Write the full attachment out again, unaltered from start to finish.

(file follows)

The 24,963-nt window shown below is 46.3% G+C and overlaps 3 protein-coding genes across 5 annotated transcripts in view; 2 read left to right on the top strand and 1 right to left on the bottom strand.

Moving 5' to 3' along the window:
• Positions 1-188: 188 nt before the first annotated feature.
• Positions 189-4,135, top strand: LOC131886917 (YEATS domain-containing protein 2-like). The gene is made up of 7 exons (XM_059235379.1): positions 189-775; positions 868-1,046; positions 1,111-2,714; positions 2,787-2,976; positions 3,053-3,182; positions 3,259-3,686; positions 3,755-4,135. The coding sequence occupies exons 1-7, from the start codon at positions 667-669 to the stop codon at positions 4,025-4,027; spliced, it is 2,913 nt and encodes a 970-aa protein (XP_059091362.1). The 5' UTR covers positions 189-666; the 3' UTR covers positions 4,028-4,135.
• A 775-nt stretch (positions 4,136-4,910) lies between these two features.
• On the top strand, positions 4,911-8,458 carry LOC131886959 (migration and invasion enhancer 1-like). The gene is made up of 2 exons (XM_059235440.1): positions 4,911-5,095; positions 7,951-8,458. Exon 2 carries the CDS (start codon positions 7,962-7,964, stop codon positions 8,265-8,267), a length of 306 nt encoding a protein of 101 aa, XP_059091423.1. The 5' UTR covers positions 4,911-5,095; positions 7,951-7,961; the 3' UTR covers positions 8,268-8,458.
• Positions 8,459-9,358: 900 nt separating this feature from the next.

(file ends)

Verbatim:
The 24,963-nt window shown below is 46.3% G+C and overlaps 3 protein-coding genes across 5 annotated transcripts in view; 2 read left to right on the top strand and 1 right to left on the bottom strand.

Moving 5' to 3' along the window:
• Positions 1-188: 188 nt before the first annotated feature.
• Positions 189-4,135, top strand: LOC131886917 (YEATS domain-containing protein 2-like). The gene is made up of 7 exons (XM_059235379.1): positions 189-775; positions 868-1,046; positions 1,111-2,714; positions 2,787-2,976; positions 3,053-3,182; positions 3,259-3,686; positions 3,755-4,135. The coding sequence occupies exons 1-7, from the start codon at positions 667-669 to the stop codon at positions 4,025-4,027; spliced, it is 2,913 nt and encodes a 970-aa protein (XP_059091362.1). The 5' UTR covers positions 189-666; the 3' UTR covers positions 4,028-4,135.
• A 775-nt stretch (positions 4,136-4,910) lies between these two features.
• On the top strand, positions 4,911-8,458 carry LOC131886959 (migration and invasion enhancer 1-like). The gene is made up of 2 exons (XM_059235440.1): positions 4,911-5,095; positions 7,951-8,458. Exon 2 carries the CDS (start codon positions 7,962-7,964, stop codon positions 8,265-8,267), a length of 306 nt encoding a protein of 101 aa, XP_059091423.1. The 5' UTR covers positions 4,911-5,095; positions 7,951-7,961; the 3' UTR covers positions 8,268-8,458.
• Positions 8,459-9,358: 900 nt separating this feature from the next.